The first railroad to operate in Blackford County crossed somewhat east–west through the county's southern half. The railroad was named Union and Logansport Railroad Company by the time it entered Blackford County. This line was proposed in 1862, and completed to Hartford City in 1867—running through the Blackford County communities of Dunkirk, Crumley's Crossing, and Hartford City. The small community of Crumley's Crossing was renamed Converse, and two other communities (Millgrove and Renner) became established on this line. The railroad was eventually named Pittsburgh, Cincinnati and St. Louis Railroad. Other names for the railroad since that time include the Panhandle division of the Pennsylvania Railroad, Penn Central Railroad Company, Conrail, and Norfolk Southern Railway. A portion of this line is now abandoned, and the track has been removed between Converse and Hartford City, south of State Road 26.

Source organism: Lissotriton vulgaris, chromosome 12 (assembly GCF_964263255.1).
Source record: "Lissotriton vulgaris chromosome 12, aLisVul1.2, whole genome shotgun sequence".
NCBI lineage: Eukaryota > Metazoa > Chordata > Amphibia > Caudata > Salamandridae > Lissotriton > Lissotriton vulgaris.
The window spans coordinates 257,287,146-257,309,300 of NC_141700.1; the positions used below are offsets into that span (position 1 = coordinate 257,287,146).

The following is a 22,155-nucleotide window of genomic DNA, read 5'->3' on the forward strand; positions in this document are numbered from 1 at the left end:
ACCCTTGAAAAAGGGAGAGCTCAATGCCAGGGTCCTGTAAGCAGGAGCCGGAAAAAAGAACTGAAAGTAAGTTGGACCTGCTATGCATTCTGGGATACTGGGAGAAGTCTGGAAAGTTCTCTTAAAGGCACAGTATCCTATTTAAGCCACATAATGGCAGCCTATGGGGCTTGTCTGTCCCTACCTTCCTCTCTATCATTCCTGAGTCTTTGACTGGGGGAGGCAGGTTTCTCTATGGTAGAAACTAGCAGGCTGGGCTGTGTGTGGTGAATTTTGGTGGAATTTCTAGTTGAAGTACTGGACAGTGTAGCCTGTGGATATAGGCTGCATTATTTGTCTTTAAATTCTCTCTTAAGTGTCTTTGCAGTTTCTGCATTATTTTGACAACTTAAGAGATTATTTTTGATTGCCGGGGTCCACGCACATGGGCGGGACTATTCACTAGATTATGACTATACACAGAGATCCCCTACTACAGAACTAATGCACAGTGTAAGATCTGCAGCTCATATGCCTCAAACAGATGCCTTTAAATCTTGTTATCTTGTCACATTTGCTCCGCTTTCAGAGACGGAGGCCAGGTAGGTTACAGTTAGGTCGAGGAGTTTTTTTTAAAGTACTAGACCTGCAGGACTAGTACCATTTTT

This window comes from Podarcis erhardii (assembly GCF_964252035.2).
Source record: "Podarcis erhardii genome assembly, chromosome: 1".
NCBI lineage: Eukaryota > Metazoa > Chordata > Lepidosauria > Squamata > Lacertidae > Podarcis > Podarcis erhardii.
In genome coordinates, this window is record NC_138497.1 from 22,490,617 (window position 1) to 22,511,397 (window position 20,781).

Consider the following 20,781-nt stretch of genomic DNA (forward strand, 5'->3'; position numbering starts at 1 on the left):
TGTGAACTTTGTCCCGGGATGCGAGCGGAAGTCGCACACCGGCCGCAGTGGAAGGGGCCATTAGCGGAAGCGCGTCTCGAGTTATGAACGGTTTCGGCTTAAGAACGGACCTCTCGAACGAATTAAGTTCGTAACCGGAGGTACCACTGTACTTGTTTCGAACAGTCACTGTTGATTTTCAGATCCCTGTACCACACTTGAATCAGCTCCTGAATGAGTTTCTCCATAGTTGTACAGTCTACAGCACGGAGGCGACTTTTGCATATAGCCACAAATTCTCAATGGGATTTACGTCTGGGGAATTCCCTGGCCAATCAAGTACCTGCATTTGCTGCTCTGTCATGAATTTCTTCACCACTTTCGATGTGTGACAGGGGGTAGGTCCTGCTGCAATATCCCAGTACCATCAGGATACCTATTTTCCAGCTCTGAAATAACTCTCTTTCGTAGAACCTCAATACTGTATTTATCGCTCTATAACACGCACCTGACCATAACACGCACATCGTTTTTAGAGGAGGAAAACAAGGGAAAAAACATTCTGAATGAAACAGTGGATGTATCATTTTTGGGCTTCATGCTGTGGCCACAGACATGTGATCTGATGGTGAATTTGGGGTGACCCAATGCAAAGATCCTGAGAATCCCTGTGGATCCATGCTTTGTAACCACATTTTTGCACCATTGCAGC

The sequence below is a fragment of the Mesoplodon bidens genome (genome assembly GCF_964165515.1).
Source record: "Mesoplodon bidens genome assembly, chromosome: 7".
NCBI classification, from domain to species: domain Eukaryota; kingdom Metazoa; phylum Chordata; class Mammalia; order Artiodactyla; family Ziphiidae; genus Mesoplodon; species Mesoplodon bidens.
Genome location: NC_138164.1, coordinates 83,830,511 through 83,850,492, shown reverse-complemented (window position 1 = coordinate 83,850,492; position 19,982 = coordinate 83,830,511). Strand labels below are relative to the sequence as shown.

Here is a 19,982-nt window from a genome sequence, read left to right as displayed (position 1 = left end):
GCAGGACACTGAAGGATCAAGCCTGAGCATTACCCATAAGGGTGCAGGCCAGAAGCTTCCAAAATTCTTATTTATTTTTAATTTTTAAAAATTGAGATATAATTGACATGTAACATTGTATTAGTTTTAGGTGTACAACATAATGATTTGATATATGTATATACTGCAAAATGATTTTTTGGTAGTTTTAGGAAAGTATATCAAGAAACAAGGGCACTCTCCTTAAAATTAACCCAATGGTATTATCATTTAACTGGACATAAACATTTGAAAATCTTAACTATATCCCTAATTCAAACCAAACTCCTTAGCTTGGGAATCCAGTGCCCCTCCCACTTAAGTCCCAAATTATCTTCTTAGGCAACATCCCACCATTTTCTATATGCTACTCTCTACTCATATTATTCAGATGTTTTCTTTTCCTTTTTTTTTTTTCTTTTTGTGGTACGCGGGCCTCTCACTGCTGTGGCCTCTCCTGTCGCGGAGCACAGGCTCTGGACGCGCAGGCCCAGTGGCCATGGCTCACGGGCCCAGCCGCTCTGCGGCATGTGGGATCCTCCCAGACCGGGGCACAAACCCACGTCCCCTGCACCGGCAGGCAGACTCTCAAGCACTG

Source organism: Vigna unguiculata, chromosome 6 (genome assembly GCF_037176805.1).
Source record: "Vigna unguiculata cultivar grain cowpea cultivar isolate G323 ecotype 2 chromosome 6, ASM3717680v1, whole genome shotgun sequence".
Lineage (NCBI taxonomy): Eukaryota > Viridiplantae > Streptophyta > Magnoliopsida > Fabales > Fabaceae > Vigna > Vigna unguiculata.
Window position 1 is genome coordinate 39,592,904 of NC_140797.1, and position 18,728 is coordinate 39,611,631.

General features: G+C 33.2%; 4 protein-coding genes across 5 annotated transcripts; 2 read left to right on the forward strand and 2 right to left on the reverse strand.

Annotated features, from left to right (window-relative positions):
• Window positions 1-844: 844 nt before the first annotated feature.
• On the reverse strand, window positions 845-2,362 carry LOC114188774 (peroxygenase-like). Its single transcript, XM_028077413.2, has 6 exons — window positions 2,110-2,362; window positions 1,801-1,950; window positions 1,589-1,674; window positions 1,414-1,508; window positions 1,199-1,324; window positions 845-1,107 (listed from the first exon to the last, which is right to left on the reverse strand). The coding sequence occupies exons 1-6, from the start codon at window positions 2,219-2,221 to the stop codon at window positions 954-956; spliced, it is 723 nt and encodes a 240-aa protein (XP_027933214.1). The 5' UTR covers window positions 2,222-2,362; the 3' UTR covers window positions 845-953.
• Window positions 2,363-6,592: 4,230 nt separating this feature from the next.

In 1886, natural gas was discovered in two counties adjacent to Blackford County. The discoveries were in the small community of Eaton (south of Hartford City along railroad line) in Delaware County, and in the city of Portland in Jay County (east of Hartford City and Millgrove). The Hartford City Gas & Oil Company was formed in early 1887, and successfully drilled a natural gas well later in the year. In Montpelier, the Montpelier Gas & Oil Mining company was organized in the spring of 1887. While natural gas was found throughout Blackford County, crude oil was found mostly in the county's Harrison Township (somewhat between Montpelier and Mollie). Blackford County's first successful oil well, located just south of Montpelier, began producing during 1890. Montpelier was thought to be "the very heart of the greatest natural gas and oil field in the world". Oil was also found in parts of Washington Township, including a well that was thought to be "the most phenomenal well ever drilled in America". By 1896, Blackford County had 18 natural gas companies. These companies were headquartered in all four of the county's townships, including the communities of Hartford City, Montpelier, Roll, Dunkirk, Trenton (Priam Post Office), and Millgrove.